October 24, 2011

Vol. 27 , No. 04   


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Debunking Five Myths About the Arab Spring
JOHN R. BRADLEY
MONDAY, OCTOBER 31, 2011

When the Jasmine Revolution erupted in Tunisia in December 2010, followed a month later by the Egyptian revolution, Middle East observers were quick to hail the birth of an Arab Spring. But were they premature to do so? Author John Bradley explores the obstacles to establishing Western-style democracy in these two countries and the wider region, and in particular in the form of radical Islam, sectarianism, and tribalism. He will argue that the Tunisian and Egyptian revolutions were not in fact motivated primarily by a thirst for freedom of expression, but rather out of economic desperation; and that because they were leaderless and without a political agenda they failed to overthrow the existing order. Elsewhere in the region, the situation is even more dire, with Saudi Arabia and Washington successfully launching a counter-revolution.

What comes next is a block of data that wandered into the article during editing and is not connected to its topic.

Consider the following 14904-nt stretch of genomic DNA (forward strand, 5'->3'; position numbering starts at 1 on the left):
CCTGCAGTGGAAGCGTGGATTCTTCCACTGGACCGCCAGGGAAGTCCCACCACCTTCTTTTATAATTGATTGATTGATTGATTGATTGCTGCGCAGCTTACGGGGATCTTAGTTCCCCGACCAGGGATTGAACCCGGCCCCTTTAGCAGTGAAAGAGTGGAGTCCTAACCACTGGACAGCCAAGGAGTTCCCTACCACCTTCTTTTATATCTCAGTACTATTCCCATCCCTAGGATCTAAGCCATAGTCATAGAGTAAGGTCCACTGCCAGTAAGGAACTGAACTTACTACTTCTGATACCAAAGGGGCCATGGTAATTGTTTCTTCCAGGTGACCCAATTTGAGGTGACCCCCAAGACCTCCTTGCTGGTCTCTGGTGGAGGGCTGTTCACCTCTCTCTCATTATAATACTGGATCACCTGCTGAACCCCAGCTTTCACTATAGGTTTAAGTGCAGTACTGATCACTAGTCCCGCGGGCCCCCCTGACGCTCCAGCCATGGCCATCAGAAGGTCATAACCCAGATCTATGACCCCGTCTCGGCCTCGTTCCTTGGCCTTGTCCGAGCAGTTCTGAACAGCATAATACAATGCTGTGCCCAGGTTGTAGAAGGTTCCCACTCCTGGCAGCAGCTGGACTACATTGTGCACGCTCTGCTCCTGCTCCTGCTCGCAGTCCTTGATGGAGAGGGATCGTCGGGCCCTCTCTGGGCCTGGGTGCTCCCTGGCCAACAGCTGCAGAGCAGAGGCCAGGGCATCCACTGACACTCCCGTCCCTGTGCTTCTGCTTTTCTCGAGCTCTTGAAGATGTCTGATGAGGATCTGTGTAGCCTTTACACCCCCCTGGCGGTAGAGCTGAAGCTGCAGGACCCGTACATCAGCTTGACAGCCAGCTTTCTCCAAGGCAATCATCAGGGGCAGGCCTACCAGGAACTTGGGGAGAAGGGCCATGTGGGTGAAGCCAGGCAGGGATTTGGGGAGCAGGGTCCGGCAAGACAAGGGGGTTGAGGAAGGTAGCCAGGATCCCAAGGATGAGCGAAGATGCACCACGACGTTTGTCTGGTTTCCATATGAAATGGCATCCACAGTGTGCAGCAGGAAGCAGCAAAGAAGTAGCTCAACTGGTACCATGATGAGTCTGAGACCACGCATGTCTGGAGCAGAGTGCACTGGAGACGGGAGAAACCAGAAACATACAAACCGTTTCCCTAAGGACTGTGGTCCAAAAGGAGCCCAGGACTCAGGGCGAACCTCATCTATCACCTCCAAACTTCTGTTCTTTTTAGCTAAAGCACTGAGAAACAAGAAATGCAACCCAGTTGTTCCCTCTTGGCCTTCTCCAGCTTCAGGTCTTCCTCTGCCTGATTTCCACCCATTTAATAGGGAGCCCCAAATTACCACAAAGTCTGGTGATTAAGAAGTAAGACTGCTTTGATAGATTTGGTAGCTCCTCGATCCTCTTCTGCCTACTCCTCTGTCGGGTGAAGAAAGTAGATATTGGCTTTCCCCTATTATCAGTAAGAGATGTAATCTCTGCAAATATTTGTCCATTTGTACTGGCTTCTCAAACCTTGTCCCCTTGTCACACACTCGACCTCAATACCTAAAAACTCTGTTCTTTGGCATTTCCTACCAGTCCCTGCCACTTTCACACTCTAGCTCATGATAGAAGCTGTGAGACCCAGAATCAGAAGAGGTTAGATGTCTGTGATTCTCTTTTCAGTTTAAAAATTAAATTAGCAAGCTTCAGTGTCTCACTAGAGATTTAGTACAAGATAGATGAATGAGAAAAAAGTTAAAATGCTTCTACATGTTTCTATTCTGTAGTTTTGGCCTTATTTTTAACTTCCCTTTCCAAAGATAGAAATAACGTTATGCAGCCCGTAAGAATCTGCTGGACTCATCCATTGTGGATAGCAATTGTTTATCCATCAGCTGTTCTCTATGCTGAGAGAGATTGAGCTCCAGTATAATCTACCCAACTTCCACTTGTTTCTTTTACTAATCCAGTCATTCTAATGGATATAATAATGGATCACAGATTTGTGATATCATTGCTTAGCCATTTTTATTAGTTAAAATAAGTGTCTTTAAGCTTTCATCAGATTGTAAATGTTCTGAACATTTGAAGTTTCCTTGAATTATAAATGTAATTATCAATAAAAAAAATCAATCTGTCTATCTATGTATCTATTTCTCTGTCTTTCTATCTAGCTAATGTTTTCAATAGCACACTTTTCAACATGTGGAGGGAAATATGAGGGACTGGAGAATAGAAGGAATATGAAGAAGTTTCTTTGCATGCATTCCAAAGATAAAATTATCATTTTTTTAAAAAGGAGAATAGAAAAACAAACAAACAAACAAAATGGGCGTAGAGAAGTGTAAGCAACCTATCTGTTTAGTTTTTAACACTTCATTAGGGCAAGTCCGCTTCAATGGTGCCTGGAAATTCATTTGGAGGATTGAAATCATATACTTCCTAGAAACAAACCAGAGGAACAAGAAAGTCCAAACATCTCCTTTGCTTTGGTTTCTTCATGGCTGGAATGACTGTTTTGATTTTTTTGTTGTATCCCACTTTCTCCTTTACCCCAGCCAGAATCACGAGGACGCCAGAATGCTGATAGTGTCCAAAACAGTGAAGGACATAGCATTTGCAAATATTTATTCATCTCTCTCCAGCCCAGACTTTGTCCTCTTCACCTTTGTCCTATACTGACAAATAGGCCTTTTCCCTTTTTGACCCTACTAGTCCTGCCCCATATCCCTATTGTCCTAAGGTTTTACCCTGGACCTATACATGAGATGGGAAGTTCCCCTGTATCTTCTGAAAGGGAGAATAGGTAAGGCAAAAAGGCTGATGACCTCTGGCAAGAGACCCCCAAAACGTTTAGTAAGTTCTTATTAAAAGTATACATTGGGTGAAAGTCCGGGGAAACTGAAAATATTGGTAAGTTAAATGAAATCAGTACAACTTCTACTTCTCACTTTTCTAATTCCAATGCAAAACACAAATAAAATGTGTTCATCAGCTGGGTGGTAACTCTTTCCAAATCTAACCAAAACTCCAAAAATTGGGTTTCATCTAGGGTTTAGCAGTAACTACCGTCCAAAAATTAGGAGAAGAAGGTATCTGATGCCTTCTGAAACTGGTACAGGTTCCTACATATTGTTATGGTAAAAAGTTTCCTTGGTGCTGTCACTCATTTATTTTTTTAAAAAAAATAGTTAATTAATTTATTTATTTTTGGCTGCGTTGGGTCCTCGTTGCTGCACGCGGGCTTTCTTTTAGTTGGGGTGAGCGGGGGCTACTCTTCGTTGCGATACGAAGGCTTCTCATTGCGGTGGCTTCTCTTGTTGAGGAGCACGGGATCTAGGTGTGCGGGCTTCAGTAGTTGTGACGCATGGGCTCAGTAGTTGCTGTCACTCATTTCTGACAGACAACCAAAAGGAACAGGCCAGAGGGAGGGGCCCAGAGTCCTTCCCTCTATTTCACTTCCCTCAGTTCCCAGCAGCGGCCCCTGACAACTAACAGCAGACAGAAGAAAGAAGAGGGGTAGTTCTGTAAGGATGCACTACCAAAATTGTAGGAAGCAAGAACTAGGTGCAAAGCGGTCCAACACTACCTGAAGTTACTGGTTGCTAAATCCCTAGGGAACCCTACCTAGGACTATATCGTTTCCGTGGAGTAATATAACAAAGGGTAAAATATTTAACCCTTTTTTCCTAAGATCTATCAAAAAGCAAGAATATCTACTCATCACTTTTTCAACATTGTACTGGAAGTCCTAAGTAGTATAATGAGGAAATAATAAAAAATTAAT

Middle East correspondent John R. Bradley was born in England in 1970. He was educated at University College London, Dartmouth College, and Exter College, Oxford. Fluent in Egyptian Arabic and widely published in the United States and Britain, he is best known for his book Inside Egypt: The Land of the Pharaohs on the Brink of a Revolution (Palgrave Macmillan, 2008) that accurately predicted the Jan. 25 uprising. He is also the author of Saudi Arabia Exposed: Inside a Kingdom in Crisis (Palgrave Macmillan, 2005), Behind the Veil of Vice: The Business and Culture of Sex in the Middle East (Palgrave Macmillan, 2010), and The Mythical Arab Spring (Palgrave Macmillan, forthcoming, 2012).

John Bradley’s visit to CMC is sponsored the Center for Human Rights Leadership.